Editor’s note: “Matters of faith” is a column that provides local religious leaders a place to write about how their respective faiths provide hope, courage and strength in these modern times.
Here we are, fast approaching another Christmas. As you prepare to celebrate Christmas, ask yourself what Christmas means to you.
Christmas can be considered to impact our society, and ourselves, from three different areas. Most of us will participate in one or two of them, while some of us will participate in all three. Be warned: If you choose to delve into all three, you may be worn out before the great Day arrives.
The first area has to do with the commercial aspects of Christmas. For the most part, Christmas has become known as the vehicle that props up the bottom line of our retail commerce.
Reaping their fair share of the holiday dollars can make or break a company’s profit margin. Twenty-five to 30 percent of annual retail sales can be attributed to shopping for Christmas, and so we are encouraged to buy for the good of the economy — a sort of “personal economic stimulus,” you might say.
Sadly, most of the items purchased are unneeded, and many go unused. But, we buy them nevertheless because they are expected; to forgo the annual tradition may earn you a more unwelcome scrutinizing than an audit by the IRS.
By the way, most all of this has nothing to do with Jesus’ birth, or His birthday. Almost none of this is given to Him, and little has to do with celebrating Him, which is somewhat strange as Christmas means “Christ celebration.”
I have nothing against stimulating our economy, and it is fun giving our little ones the things they need and want. But I can actually do that more efficiently during the rest of the year, with a lot less stress. Plus, I wouldn’t have to worry about what to give Eggburt in return for that green and purple bow tie. (I don’t even wear bow ties.)
The second area having to do with Christmas is that of celebrating, or getting together with family and friends. This ranges from greatly anticipated gatherings with those whom you truly want to spend time with (although you feel you could do without Uncle George, but it is a package deal) to the obligatory company or organization parties.
You really don’t want to go to those, but you know that the absence patrol will note who fails to attend, and without a note from the doctor for the black plague, you know your absence will impact your career or participation for the next decade.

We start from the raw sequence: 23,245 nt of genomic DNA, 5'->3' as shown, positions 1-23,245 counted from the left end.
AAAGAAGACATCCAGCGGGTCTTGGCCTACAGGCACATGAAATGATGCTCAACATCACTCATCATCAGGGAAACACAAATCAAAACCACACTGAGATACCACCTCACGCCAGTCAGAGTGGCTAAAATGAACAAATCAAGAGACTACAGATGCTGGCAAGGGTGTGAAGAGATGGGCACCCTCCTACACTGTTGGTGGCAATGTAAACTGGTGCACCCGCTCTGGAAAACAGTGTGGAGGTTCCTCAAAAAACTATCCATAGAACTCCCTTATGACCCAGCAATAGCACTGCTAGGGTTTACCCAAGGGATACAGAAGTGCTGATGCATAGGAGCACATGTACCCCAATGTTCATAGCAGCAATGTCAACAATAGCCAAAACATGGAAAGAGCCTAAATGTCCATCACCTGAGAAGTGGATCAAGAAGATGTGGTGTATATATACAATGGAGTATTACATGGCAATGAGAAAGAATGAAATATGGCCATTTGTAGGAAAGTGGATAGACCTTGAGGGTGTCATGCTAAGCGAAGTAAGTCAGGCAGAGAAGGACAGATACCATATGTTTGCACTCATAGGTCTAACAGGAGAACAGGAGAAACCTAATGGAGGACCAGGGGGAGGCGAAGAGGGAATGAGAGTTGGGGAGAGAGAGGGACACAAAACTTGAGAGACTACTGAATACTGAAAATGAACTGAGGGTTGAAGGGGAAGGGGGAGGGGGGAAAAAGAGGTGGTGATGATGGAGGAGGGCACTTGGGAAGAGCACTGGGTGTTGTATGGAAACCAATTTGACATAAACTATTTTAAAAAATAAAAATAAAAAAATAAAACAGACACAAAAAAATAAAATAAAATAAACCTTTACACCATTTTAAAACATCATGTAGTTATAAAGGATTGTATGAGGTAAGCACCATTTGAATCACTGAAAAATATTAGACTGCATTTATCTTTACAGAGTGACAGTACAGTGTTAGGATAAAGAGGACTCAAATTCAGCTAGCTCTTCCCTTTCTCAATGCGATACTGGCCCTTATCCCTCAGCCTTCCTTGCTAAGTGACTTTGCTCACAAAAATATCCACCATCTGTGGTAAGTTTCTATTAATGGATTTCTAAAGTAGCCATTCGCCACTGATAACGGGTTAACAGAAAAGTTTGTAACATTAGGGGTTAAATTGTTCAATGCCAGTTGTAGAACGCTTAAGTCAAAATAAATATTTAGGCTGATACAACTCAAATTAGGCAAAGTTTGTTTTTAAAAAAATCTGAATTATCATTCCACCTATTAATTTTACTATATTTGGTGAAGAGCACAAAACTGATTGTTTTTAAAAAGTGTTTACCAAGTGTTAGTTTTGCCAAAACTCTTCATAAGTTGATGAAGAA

It is not that celebrating with loved ones and friends is bad. But one may ask, “Exactly what does all of this have to do with that person they call Jesus?” If you want to celebrate, then celebrate. Just don’t blame it all on “what’s His Name,” the One who never gets invited anyway.
The last area is that of Christmas being a “religious celebration.” If you are born again, it is my hope that you do desire to celebrate the birth of Christ with other like-minded Christians.
Part of the problem you may encounter though is that participating in the other two areas may leave you too little time to focus on the true meaning of Christmas, or their demands may so drain you that you have less enthusiasm about celebrating the event that all of this is supposed to be about in the first place.
May I offer some advice? Keep first things first. Determine what it is you want to celebrate and focus on in regards to the birth of Christ; hopefully that includes the “new birth” Christ gave you when you put your faith in Him. Then realize what that celebration will involve, and secure those things in your calendar. Next, make it clear to one and all those things are your priorities at this time of year.
This may require not acting on some of the expectations of those around you, as well as changing where you choose to focus your resources, but it will better enable you to celebrate your Lord. Some of your acquaintances may frown at you for doing so, but they probably did that when you first chose to become a born-again Christian. (Is there truly any other kind of a Christian?)
People talk a lot about taking Christmas back, but that can really only be done one heart, or one family, at a time. So honor your Savior in ways that you believe will be pleasing to Him. Remember that it is His birthday, and even invite others to join you in your “Christ-celebration.” They may have to squeeze you into their faster-than-light-schedules, but I’m confident they will be blessed if they do.
You may still end up choosing to do some of the things in the first two areas, but just make sure they do not infringe upon that which is most precious: Celebrating Christ at this time of year, as well as throughout the year.
Jon McCartney is pastor of First Baptist Church of Tooele.